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How a British obsession came at a terrible, forgotten cost

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A very prestigious ‘afternoon’ tea (Google Images)

Today, black tea is one of the most widely consumed beverages in the world. It has been cultivated in China for over two centuries and has been a modern British staple for years but the precise details of how our modern ‘cuppa’ (as it’s known in Britain) became so popularised are less clear.

The fact that Britain, and other colonial powers, pillaged the globe for resources in colonial times is a well known fact, however, to truly understand the curious story of tea one must look back to the 18th Century.

The British had been enjoying many goods from China throughout the 17th century, such as silk and porcelain. At the time China was very strict with exportation and had established very limited foreign trade possibilities for tea.

Tea, however, proved to be the most alluring and treasured of all commodities, especially among the wealthy and royal, the only ones who could afford it at the time. Tea symbolised the great, ancient sophistication that the British bourgeoisie craved most and they would stop at nothing to obtain it.

In 1662, when King Charles II married Catherine of Braganza, a Portuguese princess, her dowry consisted of a chest of tea and her incredible fondness of the beverage further accentuated the desire for more supplies of the commodity from China.

A traditional Chinese tea ceremony (Google Images)

Throughout the 18th century it has been estimated that the average English family increased its consumption of tea five-fold and Britain needed to find a way to increase the quantities available to them, despite China’s reluctance to enter into mass global trading.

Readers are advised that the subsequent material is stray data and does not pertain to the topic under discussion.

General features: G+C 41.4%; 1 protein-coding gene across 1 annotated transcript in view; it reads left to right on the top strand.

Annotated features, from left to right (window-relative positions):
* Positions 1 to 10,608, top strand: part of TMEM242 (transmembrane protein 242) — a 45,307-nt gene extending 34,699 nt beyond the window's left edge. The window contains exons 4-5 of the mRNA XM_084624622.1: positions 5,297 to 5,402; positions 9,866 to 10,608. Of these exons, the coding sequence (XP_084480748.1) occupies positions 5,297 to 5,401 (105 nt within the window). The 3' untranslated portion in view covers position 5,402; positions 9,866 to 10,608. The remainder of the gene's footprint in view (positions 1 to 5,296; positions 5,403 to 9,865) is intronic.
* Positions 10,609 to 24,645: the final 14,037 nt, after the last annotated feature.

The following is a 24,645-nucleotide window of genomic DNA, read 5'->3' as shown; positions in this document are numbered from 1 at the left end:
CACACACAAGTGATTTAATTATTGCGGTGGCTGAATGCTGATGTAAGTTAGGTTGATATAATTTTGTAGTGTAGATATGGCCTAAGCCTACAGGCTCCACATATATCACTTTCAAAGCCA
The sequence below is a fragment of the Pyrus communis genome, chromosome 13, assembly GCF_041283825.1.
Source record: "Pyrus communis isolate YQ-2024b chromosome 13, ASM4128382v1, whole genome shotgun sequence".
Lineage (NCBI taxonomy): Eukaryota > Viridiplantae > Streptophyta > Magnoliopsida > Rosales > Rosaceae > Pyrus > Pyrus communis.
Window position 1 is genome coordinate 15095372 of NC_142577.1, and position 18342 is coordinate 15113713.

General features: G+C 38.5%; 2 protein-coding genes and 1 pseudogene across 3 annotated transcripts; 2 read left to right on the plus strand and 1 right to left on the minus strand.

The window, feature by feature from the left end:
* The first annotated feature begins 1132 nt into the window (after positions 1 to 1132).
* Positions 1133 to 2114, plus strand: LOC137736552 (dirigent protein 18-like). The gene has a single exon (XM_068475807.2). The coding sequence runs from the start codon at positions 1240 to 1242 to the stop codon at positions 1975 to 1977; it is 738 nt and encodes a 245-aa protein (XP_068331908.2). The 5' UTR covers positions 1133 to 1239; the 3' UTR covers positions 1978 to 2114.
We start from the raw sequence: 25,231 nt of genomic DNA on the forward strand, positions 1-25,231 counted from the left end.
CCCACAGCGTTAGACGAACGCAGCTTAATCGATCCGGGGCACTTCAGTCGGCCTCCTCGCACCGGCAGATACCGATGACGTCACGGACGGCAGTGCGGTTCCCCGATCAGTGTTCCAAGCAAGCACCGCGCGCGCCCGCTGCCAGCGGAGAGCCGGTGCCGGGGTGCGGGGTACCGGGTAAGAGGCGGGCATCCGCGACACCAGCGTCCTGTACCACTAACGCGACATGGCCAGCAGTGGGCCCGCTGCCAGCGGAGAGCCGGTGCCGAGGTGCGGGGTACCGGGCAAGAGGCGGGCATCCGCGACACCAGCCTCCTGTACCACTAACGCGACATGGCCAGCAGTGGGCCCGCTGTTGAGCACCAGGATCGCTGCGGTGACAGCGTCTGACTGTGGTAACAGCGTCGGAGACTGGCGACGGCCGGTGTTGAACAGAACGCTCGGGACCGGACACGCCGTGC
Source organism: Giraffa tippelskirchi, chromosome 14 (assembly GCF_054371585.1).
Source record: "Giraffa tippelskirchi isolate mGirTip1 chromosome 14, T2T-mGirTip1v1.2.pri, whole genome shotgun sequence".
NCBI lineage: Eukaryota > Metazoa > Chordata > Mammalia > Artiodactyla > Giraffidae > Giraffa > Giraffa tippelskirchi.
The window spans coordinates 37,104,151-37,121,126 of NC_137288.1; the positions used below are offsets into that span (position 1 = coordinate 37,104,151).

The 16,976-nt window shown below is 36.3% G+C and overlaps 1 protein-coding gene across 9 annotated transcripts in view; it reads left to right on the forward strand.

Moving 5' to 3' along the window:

Continued trading with China to meet surging domestic demand started to create some problems for Britain. At the time they had nothing to deal with as they were unable to afford the silver that China demanded.

This increasingly problematic situation prompted the British to devise a truly devious, two fold plan that also involved India, a British colony at the time.

Firstly they began their own tea production in Assam, India, in the 1830’s under the British East India Company. Secondly, they cunningly produced opium in India to smuggle into China.

By the middle of the 18th century, British colonial officials began secretly proliferating opium, obtained from India, into the port city of Canton (modern day Guangzhou) to create a demand for the narcotic within China.

The resulting widespread addiction in China resulted in a dire social upheaval and severe economic disruption as opium addiction became rife. When the Daoguang Emperor banned such activity in a bid to halt the rapid proliferation of opium the British reacted aggressively, claiming that such forced prohibition was preventing ‘freedom of trade’.

British officials attempting to deal with China (Google Images)

The rising tensions eventually led to the First Opium War (1839–42) and consequently, what has later been called, the Chinese ‘century of humiliation’.

The British easily dominated the battle as they were equipped with far superior technology and military resources, fuelled by the progress made through the Industrial Revolution.

Negotiations proceeded quickly and the terms were documented in the Treaty of Nanjing, signed on August 29, 1842. The unfavourable details of the signed treaties are well detailed by Robert Bickers in his excellent book The Scramble for China (2011)

According to the treaty China was forced to pay huge reparations, many more ports were forced to open to British trade and Hong Kong was also lost to Britain.

It seemed that things couldn’t get much worse but more gloom was soon to befall China, courtesy of a Scotsman.